Andover Townsman, Andover, MA


July 25, 2013

Of historic proportions; Exhibit tells Andover's clothing stories through time

Exhibit tells Andover's clothing stories through time

Andover Historical Society is being transformed into a Main Street boutique from yesteryear with the help of 25 accessorized mannequins that offer a glimpse at fashionable moments from the past.

“Behind the Seams, Stories of Clothing, 1790 to 1920” uses costumes, accessories, quilts and samplers drawn from the society’s extensive costume and textile collection to tell tales from 130 years of clothing history in Andover.

The exhibit — arranged throughout the society’s Amos Blanchard House on Main Street — will be officially unveiled on Sunday with an opening reception. Funded in part by a 2013 Partnership Grant from Essex National Heritage Commission, the show runs through April 2014.

More than 30 volunteers have been involved in the planning and installation of the exhibition, contributing more than 1,500 volunteer hours to bringing the display to fruition, Carrie Midura of the society said. An accompanying catalog will be published in September and exhibit-related programs will take place each month through next April.

Midura said the exhibit was prompted by visitors’ curiosity of the dresses and other apparel on display in the museum. She said one of their first questions often is, “Who wore it and what event did they go to?”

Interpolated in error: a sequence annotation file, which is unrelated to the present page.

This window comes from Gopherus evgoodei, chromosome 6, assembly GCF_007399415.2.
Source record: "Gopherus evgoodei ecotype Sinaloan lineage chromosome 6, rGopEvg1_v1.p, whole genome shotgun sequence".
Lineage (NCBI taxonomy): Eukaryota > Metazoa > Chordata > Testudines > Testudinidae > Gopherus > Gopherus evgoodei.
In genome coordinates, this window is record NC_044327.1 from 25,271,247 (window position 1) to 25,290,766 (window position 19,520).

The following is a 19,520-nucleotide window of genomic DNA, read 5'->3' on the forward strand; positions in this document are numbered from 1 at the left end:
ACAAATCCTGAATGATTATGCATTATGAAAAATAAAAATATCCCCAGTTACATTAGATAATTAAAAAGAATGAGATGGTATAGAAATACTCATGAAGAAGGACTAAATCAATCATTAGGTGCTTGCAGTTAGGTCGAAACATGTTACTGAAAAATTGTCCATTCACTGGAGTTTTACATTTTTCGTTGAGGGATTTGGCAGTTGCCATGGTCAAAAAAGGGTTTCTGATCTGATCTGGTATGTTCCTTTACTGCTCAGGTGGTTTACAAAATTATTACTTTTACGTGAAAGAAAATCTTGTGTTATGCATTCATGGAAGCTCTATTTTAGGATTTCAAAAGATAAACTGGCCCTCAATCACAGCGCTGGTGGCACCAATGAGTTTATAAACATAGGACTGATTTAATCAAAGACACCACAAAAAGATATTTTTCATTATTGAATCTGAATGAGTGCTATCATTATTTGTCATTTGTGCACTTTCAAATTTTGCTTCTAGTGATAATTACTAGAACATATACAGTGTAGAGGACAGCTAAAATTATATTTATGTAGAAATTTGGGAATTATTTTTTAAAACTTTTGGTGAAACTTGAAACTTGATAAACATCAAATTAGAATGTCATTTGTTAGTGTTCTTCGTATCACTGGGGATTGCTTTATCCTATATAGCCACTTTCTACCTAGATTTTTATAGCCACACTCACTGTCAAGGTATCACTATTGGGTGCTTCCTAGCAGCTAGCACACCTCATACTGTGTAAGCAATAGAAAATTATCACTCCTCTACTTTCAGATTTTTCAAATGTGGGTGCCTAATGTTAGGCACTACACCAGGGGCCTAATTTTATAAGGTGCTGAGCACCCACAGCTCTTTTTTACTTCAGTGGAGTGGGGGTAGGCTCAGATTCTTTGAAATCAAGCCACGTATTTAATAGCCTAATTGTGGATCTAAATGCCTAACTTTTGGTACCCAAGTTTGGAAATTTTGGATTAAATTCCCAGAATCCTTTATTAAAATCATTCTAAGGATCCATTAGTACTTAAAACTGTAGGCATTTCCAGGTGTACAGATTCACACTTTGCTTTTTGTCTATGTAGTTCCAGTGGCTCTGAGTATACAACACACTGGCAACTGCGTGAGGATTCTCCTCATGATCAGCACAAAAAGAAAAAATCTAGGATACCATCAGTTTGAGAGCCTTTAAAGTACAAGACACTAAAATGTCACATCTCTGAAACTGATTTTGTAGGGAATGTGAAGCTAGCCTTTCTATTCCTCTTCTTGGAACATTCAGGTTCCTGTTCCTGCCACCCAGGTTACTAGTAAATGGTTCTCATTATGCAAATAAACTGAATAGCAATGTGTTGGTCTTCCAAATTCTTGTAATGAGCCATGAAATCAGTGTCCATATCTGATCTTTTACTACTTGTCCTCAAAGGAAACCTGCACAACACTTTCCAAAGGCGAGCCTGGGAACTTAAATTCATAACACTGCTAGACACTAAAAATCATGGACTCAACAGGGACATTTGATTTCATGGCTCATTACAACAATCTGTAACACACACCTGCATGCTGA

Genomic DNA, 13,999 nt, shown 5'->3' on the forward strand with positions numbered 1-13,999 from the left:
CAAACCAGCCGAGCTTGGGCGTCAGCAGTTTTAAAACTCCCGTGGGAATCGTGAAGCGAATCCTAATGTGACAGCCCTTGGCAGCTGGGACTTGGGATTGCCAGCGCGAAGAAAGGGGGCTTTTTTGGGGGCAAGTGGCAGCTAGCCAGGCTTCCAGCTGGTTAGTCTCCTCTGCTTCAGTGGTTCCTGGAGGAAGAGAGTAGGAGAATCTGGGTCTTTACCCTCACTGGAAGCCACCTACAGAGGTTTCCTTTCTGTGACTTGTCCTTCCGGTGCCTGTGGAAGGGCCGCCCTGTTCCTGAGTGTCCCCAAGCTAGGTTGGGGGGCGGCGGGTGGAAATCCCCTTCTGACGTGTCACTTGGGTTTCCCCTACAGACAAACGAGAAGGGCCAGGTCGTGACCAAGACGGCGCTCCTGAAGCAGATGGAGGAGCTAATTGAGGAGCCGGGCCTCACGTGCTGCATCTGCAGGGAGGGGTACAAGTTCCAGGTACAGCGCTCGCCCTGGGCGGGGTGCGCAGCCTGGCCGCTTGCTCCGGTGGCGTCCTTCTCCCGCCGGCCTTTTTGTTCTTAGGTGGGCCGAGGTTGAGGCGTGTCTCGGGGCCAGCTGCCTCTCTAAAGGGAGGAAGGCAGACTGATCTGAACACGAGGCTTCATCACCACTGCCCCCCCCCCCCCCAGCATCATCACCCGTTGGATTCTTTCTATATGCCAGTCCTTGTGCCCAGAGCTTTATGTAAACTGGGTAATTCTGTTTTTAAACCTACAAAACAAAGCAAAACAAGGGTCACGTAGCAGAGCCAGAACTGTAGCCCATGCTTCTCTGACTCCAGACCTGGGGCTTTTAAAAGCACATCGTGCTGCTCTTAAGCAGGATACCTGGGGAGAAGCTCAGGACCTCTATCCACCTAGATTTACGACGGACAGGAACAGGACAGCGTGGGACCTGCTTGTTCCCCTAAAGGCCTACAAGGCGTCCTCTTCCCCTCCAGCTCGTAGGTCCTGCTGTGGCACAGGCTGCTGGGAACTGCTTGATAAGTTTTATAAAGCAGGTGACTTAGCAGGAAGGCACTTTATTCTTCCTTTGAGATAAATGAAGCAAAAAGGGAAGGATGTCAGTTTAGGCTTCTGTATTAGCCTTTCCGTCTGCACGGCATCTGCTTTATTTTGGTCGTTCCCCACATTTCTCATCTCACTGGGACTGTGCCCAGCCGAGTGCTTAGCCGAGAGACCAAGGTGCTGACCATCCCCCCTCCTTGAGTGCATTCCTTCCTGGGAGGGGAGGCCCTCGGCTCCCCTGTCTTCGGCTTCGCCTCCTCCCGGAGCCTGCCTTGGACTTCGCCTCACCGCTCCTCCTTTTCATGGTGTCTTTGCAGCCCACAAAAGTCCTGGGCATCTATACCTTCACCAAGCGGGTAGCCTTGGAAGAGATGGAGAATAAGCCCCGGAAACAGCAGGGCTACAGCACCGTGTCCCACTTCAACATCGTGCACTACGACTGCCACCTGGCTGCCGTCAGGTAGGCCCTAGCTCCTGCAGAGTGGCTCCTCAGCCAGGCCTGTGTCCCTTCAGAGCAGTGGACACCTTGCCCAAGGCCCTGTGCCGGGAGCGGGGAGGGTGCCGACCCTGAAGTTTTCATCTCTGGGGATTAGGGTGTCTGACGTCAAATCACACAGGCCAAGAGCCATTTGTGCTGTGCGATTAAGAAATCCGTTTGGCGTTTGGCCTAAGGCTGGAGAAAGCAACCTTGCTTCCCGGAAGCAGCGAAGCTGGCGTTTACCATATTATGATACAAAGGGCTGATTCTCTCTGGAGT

Unfortunately, however, those answers often escape local historians.

“The dresses in the society’s collection have been lovingly cared for over the years, but for many dresses, the story of who wore it and why has been lost,” Midura said.

Still, while the original wearer of the outfits may not be known, Midura said there are still many stories the dresses can tell.

Dig deeper and one learns that the dresses speak of times when fabric was a valuable resource, expensive to buy and used and reused wisely, the society explains.

The clothing tells tales of Victorian invention, both the sensible and the ridiculous. The pieces speak to the rigid social rules of Edwardian times and later the new economic and social freedom enjoyed by women after World War I.

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